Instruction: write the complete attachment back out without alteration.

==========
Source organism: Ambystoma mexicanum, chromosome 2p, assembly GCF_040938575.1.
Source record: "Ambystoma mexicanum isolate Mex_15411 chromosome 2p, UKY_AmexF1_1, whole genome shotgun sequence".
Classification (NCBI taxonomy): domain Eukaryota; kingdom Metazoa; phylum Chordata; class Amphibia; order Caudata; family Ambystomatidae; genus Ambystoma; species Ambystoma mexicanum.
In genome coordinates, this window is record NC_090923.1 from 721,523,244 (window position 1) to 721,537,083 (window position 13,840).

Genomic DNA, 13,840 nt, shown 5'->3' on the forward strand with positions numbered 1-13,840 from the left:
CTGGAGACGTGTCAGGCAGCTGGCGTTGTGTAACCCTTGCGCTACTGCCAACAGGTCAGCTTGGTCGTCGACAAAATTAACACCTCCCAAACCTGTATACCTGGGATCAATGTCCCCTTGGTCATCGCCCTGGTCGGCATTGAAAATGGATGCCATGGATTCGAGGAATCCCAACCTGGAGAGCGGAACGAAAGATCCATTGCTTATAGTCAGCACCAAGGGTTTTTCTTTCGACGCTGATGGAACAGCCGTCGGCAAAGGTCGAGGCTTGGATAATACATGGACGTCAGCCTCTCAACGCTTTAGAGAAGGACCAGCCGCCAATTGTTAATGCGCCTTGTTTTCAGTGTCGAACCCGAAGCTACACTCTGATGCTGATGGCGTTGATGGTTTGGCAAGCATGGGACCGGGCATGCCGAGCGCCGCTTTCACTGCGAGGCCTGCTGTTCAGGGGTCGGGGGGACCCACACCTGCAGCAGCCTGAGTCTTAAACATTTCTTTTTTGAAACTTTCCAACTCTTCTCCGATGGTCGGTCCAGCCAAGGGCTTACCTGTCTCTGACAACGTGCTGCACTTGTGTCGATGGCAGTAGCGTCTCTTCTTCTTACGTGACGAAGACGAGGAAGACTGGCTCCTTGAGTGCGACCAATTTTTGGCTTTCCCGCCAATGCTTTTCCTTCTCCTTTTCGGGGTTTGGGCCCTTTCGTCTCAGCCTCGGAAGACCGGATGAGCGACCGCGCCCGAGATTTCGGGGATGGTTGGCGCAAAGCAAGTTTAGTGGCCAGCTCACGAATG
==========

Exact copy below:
Source organism: Ambystoma mexicanum, chromosome 2p, assembly GCF_040938575.1.
Source record: "Ambystoma mexicanum isolate Mex_15411 chromosome 2p, UKY_AmexF1_1, whole genome shotgun sequence".
Classification (NCBI taxonomy): domain Eukaryota; kingdom Metazoa; phylum Chordata; class Amphibia; order Caudata; family Ambystomatidae; genus Ambystoma; species Ambystoma mexicanum.
In genome coordinates, this window is record NC_090923.1 from 721,523,244 (window position 1) to 721,537,083 (window position 13,840).

Genomic DNA, 13,840 nt, shown 5'->3' on the forward strand with positions numbered 1-13,840 from the left:
CTGGAGACGTGTCAGGCAGCTGGCGTTGTGTAACCCTTGCGCTACTGCCAACAGGTCAGCTTGGTCGTCGACAAAATTAACACCTCCCAAACCTGTATACCTGGGATCAATGTCCCCTTGGTCATCGCCCTGGTCGGCATTGAAAATGGATGCCATGGATTCGAGGAATCCCAACCTGGAGAGCGGAACGAAAGATCCATTGCTTATAGTCAGCACCAAGGGTTTTTCTTTCGACGCTGATGGAACAGCCGTCGGCAAAGGTCGAGGCTTGGATAATACATGGACGTCAGCCTCTCAACGCTTTAGAGAAGGACCAGCCGCCAATTGTTAATGCGCCTTGTTTTCAGTGTCGAACCCGAAGCTACACTCTGATGCTGATGGCGTTGATGGTTTGGCAAGCATGGGACCGGGCATGCCGAGCGCCGCTTTCACTGCGAGGCCTGCTGTTCAGGGGTCGGGGGGACCCACACCTGCAGCAGCCTGAGTCTTAAACATTTCTTTTTTGAAACTTTCCAACTCTTCTCCGATGGTCGGTCCAGCCAAGGGCTTACCTGTCTCTGACAACGTGCTGCACTTGTGTCGATGGCAGTAGCGTCTCTTCTTCTTACGTGACGAAGACGAGGAAGACTGGCTCCTTGAGTGCGACCAATTTTTGGCTTTCCCGCCAATGCTTTTCCTTCTCCTTTTCGGGGTTTGGGCCCTTTCGTCTCAGCCTCGGAAGACCGGATGAGCGACCGCGCCCGAGATTTCGGGGATGGTTGGCGCAAAGCAAGTTTAGTGGCCAGCTCACGAATG